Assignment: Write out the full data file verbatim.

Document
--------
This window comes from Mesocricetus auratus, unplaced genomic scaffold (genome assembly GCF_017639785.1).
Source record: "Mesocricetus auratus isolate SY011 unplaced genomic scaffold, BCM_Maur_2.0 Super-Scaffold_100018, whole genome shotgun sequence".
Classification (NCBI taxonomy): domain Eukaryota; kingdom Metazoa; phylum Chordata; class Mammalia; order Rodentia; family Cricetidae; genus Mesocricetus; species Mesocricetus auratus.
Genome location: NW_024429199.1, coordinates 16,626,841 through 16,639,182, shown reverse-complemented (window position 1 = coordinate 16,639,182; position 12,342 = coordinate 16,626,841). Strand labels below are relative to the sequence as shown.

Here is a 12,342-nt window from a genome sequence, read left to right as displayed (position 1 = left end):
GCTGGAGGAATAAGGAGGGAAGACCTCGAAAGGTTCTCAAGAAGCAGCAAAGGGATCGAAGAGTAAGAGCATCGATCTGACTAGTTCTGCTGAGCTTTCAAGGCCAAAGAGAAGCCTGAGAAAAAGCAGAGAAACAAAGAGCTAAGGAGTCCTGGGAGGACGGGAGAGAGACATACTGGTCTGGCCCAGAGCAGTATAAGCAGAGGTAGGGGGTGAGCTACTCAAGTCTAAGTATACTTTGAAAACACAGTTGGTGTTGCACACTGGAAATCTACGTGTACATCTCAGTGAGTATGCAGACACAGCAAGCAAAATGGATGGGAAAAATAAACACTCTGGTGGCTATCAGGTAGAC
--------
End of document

This window comes from Mesocricetus auratus, unplaced genomic scaffold (genome assembly GCF_017639785.1).
Source record: "Mesocricetus auratus isolate SY011 unplaced genomic scaffold, BCM_Maur_2.0 Super-Scaffold_100018, whole genome shotgun sequence".
Classification (NCBI taxonomy): domain Eukaryota; kingdom Metazoa; phylum Chordata; class Mammalia; order Rodentia; family Cricetidae; genus Mesocricetus; species Mesocricetus auratus.
Genome location: NW_024429199.1, coordinates 16,626,841 through 16,639,182, shown reverse-complemented (window position 1 = coordinate 16,639,182; position 12,342 = coordinate 16,626,841). Strand labels below are relative to the sequence as shown.

Here is a 12,342-nt window from a genome sequence, read left to right as displayed (position 1 = left end):
GCTGGAGGAATAAGGAGGGAAGACCTCGAAAGGTTCTCAAGAAGCAGCAAAGGGATCGAAGAGTAAGAGCATCGATCTGACTAGTTCTGCTGAGCTTTCAAGGCCAAAGAGAAGCCTGAGAAAAAGCAGAGAAACAAAGAGCTAAGGAGTCCTGGGAGGACGGGAGAGAGACATACTGGTCTGGCCCAGAGCAGTATAAGCAGAGGTAGGGGGTGAGCTACTCAAGTCTAAGTATACTTTGAAAACACAGTTGGTGTTGCACACTGGAAATCTACGTGTACATCTCAGTGAGTATGCAGACACAGCAAGCAAAATGGATGGGAAAAATAAACACTCTGGTGGCTATCAGGTAGAC